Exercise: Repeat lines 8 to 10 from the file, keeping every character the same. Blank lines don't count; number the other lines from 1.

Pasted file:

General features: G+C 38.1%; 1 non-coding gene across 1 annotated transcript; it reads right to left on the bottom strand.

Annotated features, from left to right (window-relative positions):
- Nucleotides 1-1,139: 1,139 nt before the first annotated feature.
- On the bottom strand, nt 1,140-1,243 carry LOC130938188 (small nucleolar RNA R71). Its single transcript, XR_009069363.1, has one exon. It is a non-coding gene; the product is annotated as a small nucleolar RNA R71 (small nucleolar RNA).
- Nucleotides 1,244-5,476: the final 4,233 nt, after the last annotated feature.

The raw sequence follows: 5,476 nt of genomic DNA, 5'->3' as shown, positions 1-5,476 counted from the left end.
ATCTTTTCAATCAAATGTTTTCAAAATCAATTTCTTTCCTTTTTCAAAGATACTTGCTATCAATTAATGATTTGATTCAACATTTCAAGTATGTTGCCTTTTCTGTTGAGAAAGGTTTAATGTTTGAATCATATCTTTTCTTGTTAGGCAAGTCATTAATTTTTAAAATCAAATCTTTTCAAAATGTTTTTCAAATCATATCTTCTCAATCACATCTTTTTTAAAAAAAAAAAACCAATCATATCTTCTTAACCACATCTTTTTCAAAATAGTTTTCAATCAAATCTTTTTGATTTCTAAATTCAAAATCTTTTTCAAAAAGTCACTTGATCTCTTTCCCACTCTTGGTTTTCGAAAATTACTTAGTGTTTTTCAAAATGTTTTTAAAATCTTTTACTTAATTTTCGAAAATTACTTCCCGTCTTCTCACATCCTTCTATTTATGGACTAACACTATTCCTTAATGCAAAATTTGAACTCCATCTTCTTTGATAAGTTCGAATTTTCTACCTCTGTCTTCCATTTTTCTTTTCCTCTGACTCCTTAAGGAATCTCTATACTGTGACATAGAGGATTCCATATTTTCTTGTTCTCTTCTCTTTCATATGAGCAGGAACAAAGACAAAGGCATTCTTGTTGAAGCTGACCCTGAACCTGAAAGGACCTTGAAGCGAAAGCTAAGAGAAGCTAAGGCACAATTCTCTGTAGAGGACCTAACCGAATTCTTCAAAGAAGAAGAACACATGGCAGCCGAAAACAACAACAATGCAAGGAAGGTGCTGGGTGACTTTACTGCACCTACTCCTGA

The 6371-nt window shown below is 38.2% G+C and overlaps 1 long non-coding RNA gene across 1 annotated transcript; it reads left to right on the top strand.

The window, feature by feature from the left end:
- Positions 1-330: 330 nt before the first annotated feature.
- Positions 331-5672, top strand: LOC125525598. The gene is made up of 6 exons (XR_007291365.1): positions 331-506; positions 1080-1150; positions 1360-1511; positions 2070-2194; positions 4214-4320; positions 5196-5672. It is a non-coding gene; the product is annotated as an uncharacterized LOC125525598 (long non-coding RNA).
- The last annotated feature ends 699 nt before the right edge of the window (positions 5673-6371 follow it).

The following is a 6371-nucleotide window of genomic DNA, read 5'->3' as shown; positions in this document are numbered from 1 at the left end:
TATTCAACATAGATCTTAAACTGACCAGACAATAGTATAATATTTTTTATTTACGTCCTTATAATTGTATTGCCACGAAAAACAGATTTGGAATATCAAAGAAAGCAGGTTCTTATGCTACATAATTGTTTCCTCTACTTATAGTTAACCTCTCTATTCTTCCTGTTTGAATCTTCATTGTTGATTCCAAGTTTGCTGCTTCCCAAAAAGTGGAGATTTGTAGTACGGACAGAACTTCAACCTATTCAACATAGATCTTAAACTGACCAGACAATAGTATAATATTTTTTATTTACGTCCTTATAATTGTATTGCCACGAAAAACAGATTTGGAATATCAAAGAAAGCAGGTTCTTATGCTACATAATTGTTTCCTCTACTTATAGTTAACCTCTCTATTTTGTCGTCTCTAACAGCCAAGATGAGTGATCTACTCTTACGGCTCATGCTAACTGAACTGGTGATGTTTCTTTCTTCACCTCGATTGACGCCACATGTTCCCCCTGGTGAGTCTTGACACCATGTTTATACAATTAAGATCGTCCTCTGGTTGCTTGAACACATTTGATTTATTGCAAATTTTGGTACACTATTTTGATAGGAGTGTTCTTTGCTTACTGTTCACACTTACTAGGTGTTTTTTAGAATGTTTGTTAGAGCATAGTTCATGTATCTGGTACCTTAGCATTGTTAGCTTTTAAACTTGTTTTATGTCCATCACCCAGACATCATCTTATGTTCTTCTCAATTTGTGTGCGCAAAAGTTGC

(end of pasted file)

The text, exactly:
The 6371-nt window shown below is 38.2% G+C and overlaps 1 long non-coding RNA gene across 1 annotated transcript; it reads left to right on the top strand.

The window, feature by feature from the left end:
- Positions 1-330: 330 nt before the first annotated feature.